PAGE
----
William Shakespeare

(26 April 1564 - 23 April 1616 / Warwickshire)

William Shakespeare Quotes

  • ''Thoughts tending to content flatter themselves
    That they are not the first of fortune's slaves,
    Nor shall not be the last, like silly beggars
    Who, sitting in the stocks, refuge their shame
    That many have and others must sit there,
    And in this thought they find a kind of ease.''
    William Shakespeare (1564-1616), British dramatist, poet. King Richard, in Richard II, act 5, sc. 5, l. 23-8. Meditating in prison; "silly" means simple; "refuge" means rationalize their humiliation.
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  • ''Down from the waist they are centaurs,
    Though women all above;
    But to the girdle do the gods inherit,
    Beneath is all the fiends': there's hell, there's darkness,
    There is the sulphurous pit, burning, scalding,
    Stench, consumption.''
    William Shakespeare (1564-1616), British dramatist, poet. Lear, in King Lear, act 4, sc. 6, l. 124-9. The treatment of him by his daughters provokes this outburst of misogyny; centaurs were legendary creatures, half-human, half-horses, and notorious for lustfulness.
  • ''Apparel vice like virtue's harbinger;
    Bear a fair presence, though your heart be tainted;
    Teach sin the carriage of a holy saint;
    Be secret-false.''
    William Shakespeare (1564-1616), British dramatist, poet. Luciana, in The Comedy of Errors, act 3, sc. 2, l. 12-5. Her advice is wasted on the twin brother of her sister's husband.
  • ''Now o'er the one half-world
    Nature seems dead, and wicked dreams abuse
    The curtained sleep.''
    William Shakespeare (1564-1616), British dramatist, poet. Macbeth, in Macbeth, act 2, sc. 1, l. 49-51. "Curtained" suggests both bed curtains and the unconsciousness of sleep that shuts off the control exerted by the conscious mind.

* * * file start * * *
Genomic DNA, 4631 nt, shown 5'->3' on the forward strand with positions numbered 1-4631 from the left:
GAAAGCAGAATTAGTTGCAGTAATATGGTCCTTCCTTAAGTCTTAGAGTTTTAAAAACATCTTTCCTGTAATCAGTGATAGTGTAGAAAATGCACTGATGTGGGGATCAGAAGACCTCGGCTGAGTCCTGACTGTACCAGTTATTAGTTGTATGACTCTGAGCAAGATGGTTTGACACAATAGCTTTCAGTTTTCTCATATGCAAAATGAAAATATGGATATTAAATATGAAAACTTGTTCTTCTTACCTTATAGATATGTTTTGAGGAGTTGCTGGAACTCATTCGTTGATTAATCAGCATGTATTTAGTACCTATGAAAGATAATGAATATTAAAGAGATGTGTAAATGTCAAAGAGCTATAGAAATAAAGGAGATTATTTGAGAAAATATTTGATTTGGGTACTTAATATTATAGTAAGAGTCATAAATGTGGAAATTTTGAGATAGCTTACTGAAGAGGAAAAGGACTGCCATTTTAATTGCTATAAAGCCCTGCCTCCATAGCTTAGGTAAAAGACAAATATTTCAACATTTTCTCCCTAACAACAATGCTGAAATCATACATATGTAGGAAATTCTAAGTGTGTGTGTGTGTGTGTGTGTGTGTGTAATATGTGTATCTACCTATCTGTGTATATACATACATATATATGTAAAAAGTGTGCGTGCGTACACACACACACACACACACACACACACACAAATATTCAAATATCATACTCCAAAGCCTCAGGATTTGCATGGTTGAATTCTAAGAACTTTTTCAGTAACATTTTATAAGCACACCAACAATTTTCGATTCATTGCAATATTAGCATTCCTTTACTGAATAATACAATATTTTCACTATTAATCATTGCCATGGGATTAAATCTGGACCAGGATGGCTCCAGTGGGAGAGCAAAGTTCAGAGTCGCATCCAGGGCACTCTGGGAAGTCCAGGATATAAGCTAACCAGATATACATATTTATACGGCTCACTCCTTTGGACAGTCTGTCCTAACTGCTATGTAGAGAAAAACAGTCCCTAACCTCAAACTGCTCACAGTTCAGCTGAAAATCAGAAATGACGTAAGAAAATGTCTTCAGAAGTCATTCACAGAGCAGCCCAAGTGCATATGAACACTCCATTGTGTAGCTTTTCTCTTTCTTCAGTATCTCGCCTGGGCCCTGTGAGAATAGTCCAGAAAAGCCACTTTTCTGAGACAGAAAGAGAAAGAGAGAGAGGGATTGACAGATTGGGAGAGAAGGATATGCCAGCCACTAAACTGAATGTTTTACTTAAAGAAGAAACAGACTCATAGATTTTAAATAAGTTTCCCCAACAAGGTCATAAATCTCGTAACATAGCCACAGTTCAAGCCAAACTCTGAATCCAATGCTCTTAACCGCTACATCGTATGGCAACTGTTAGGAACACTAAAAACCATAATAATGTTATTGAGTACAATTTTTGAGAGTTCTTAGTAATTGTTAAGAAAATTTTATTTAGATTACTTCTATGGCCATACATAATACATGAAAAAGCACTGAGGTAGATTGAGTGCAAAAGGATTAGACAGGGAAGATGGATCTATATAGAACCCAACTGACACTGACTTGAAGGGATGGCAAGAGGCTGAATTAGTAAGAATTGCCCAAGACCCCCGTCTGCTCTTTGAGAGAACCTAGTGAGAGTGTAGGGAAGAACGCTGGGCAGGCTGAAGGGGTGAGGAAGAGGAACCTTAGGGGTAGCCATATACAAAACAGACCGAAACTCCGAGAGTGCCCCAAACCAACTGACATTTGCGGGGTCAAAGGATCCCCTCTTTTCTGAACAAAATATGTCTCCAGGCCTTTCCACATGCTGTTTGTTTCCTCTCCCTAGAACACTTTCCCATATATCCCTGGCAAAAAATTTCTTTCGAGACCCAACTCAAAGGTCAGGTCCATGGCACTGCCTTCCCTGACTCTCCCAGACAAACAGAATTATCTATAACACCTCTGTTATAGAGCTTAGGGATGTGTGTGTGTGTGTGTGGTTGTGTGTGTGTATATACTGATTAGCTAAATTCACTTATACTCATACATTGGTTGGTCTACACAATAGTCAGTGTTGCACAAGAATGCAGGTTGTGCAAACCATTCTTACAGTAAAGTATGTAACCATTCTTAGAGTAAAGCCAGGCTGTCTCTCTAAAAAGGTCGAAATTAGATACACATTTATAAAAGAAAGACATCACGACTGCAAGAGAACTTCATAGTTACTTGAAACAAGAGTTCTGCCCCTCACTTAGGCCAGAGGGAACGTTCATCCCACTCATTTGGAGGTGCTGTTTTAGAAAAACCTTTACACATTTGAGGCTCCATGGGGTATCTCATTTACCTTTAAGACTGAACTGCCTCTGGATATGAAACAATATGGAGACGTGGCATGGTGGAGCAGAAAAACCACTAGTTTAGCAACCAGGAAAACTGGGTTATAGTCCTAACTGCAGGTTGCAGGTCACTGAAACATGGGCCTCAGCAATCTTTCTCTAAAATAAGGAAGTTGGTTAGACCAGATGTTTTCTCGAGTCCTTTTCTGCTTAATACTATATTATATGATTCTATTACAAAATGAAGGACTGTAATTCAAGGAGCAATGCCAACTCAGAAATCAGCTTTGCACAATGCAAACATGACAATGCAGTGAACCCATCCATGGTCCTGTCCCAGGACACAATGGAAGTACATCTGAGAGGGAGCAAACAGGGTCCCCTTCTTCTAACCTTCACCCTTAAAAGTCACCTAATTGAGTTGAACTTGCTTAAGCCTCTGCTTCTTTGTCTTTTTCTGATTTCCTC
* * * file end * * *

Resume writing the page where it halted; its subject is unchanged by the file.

• ''Then thus I turn me from my country's light,
    To dwell in solemn shades of endless night.''
    William Shakespeare (1564-1616), British dramatist, poet. Mowbray, in Richard II, act 1, sc. 3, l. 176-7. Seeing his exile as a kind of death.
  • ''He is dead and gone, lady,
    He is dead and gone,
    At his head a grass-green turf,
    At his heels a stone.''
    William Shakespeare (1564-1616), British dramatist, poet. Ophelia, in Hamlet, act 4, sc. 5, l. 29-32. Singing in her madness, after her father's death.
  • ''I greet thy love,
    Not with vain thanks, but with acceptance bounteous.''
    William Shakespeare (1564-1616), British dramatist, poet. Othello, in Othello, act 3, sc. 3, l. 469-70. Accepting Iago's offer to do anything, even murder, for him.
  • ''Is it not strange that desire should so many years outlive
    William Shakespeare (1564-1616), British dramatist, poet. Poins, in Henry IV, Part 2, act 2, sc. 4, l. 260-1. Commenting on old Falstaff with Doll Tearsheet sitting on his lap.
  • ''I do not think a braver gentleman,
    More active-valiant or more valiant-young,
    More daring, or more bold, is now alive
    To grace this latter age with noble deeds.''
    William Shakespeare (1564-1616), British dramatist, poet. Prince Hal, in Henry IV, Part 1, act 5, sc. 1, l. 89-92. Praising Hotspur.
  • ''God, the best maker of all marriages,
    Combine your hearts in one.''
    William Shakespeare (1564-1616), British dramatist, poet. Queen Isabel, in Henry V, act 5, sc. 2, l. 359-60. On the betrothal of Henry of England and Katherine of France.

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Best Poem of William Shakespeare

All The World's A Stage

All the world's a stage,
And all the men and women merely players;
They have their exits and their entrances,
And one man in his time plays many parts,
His acts being seven ages. At first, the infant,
Mewling and puking in the nurse's arms.
Then the whining schoolboy, with his satchel
And shining morning face, creeping like snail
Unwillingly to school. And then the lover,
Sighing like furnace, with a woeful ballad
Made to his mistress' eyebrow. Then a soldier,
Full of strange oaths and bearded like the pard,
Jealous in honor, sudden and quick in ...

Read the full of All The World's A Stage

Sonnet Ci

O truant Muse, what shall be thy amends
For thy neglect of truth in beauty dyed?
Both truth and beauty on my love depends;
So dost thou too, and therein dignified.
Make answer, Muse: wilt thou not haply say
'Truth needs no colour, with his colour fix'd;
Beauty no pencil, beauty's truth to lay;
But best is best, if never intermix'd?'
Because he needs no praise, wilt thou be dumb?

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